Banking on pools

0

LEWISTON – Gerard Roy was banking money for fuel oil, working overtime shifts at Bath Iron Works to get a head start on next winter’s heating bill.

Not anymore.

“Low and behold, gas prices went up like a son of a gun, and I told my wife, Hey, it’s just not worth it,'” Roy said.

Gas, climbing toward the $3 per gallon mark, forced him to realign his priorities. Like other Maine commuters, Roy had to make a choice.

Overtime shifts mean Roy has to drive his own van to work by himself, making the 54-mile round trip between his Lewiston home and BIW in Bath. That’s an extra $30 per week poured into his gas tank.

The rest of the week he rides in a van pool with 10 others, paying $28 a week for the privilege.

Something had to give, and that was the overtime.

“Beyond the wear and tear on the car and the wear and tear on me, it just didn’t make sense any more,” Roy said.

Gas prices have commuters all over Maine looking for cost-saving solutions, said Carey Kish, manager of the Go Maine Commuter program. Sponsored by the Maine Department of Transportation, it matches commuters who use similar routes and have similar schedules.

“Maine is difficult, because we don’t have the population density in any one place to make public transit services really effective,” Kish said. Maine is still mostly rural and workers need to travel some distance for their paychecks.

The average commute in Maine is 75 miles round trip, Kish said.

“We have some great transit systems, but go beyond a city and you run into a problem,” he said. “Carpooling really makes a difference there.”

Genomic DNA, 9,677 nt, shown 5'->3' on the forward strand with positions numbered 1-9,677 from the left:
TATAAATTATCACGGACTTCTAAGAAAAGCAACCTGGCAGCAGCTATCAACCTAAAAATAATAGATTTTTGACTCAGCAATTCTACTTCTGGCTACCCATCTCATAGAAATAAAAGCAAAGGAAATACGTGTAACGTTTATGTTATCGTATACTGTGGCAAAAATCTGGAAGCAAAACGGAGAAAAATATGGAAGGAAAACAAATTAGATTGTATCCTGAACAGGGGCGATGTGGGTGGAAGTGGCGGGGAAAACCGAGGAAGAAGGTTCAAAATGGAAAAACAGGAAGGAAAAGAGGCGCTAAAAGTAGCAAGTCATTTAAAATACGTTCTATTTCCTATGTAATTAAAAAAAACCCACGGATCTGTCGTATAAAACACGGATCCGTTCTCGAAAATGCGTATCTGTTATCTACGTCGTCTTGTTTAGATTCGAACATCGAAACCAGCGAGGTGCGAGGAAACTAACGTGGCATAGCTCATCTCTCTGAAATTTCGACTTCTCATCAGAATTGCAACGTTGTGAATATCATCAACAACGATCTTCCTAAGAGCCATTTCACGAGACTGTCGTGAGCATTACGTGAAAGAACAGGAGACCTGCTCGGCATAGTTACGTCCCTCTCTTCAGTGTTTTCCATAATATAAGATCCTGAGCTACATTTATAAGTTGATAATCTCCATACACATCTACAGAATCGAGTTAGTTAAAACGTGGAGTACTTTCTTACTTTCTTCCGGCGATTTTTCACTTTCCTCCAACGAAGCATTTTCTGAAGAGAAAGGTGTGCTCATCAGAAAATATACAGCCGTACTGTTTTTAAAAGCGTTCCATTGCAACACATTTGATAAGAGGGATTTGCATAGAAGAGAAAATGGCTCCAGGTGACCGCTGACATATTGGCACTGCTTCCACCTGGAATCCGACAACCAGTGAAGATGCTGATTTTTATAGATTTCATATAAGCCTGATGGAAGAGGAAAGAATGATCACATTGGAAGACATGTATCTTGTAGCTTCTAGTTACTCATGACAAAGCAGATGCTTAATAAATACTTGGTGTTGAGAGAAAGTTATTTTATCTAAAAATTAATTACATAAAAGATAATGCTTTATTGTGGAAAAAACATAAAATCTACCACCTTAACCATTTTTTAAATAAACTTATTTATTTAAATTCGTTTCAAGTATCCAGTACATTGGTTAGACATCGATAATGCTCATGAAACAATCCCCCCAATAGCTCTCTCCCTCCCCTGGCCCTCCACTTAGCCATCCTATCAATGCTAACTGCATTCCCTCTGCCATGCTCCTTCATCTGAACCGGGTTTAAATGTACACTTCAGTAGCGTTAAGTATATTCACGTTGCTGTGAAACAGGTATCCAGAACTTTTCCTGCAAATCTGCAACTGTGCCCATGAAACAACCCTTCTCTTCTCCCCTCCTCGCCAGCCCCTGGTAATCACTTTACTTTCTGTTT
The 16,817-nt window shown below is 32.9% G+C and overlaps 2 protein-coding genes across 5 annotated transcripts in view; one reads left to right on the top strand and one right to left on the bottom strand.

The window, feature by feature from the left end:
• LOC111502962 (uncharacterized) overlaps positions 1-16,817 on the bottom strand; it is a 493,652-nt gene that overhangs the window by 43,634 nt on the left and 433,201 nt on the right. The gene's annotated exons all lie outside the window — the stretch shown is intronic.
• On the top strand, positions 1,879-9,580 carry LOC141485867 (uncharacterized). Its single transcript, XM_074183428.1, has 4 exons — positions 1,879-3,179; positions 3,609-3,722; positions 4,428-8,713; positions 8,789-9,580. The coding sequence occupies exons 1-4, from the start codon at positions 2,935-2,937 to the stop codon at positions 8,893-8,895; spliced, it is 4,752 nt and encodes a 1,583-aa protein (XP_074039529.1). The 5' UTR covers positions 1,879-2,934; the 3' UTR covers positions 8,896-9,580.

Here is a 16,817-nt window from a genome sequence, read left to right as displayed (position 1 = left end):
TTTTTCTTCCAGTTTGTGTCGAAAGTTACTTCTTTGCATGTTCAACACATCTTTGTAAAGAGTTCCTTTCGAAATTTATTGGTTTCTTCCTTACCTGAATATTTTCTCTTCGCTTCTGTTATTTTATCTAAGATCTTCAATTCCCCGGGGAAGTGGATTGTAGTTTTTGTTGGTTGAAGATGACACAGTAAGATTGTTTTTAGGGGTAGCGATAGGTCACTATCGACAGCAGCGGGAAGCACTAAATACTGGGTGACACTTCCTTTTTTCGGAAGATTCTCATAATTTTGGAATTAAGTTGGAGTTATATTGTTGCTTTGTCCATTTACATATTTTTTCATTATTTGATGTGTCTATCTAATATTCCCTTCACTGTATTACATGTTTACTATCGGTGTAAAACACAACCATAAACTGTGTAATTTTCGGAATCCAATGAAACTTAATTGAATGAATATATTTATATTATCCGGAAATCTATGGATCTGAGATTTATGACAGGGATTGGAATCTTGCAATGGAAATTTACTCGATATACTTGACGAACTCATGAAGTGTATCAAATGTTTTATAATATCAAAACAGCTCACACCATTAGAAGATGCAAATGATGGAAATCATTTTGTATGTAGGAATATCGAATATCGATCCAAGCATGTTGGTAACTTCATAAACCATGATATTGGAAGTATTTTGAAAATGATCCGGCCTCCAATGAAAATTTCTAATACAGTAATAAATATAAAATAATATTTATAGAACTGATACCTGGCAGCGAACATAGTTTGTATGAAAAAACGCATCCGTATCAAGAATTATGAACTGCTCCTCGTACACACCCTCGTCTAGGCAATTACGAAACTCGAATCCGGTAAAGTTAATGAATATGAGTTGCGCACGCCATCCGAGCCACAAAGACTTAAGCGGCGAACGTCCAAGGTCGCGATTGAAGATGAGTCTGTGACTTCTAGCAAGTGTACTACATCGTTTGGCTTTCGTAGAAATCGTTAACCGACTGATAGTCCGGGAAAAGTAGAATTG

The program has registered at least 747 new commuters in the past six months. That’s a 23 percent increase, and more people are signing up every day.

But carpools don’t work for everyone.

Joel Irish rode in a carpool for the 100-mile round trip between his Turner home and the Gorham campus of the University of Southern Maine, where he teaches math. It didn’t last, he said.

“The problem is, I typically have classes at 6 o’clock at night, or at eight in the morning,” Irish said. “It’s hard to find someone who has the same schedule.”

Instead, he regularly stays at his daughter’s house in Scarborough, a five-minute commute.

Others have had to tighten their belts to cope with the rising price of gas.

Steve Robinson of Poland normally rides in a carpool for the 74-mile round trip between his home and his office at National Semiconductor in South Portland.

But he works for a global company and his schedule isn’t always on Maine time, Robinson said. “Sometimes I need to be in early, to talk to someone that’s five hours ahead of us. The carpool doesn’t work when I do that.”

His carpool arrangement saves him about $35 a week and he works from home when he can, but he has to bite the bullet a couple of times a week.

“From the family side of things, we don’t go out much,” he said. “It’s all part of the belt-tightening. We’re not flush, but we make decent living.”

Gas prices have forced Melissa Duprey of Auburn to cut out weekend trips to visit her son, who lives with his father in Millinocket.

Duprey, who works at a call center in Lewiston, took the bus to Millinocket every weekend when round-trip tickets cost $48. When the fare increased to $73, she had to curtail her trips.

“It’s either that, or cut down on what I pay for child support – and I can’t do that,” she said.

Advertisement
SHARE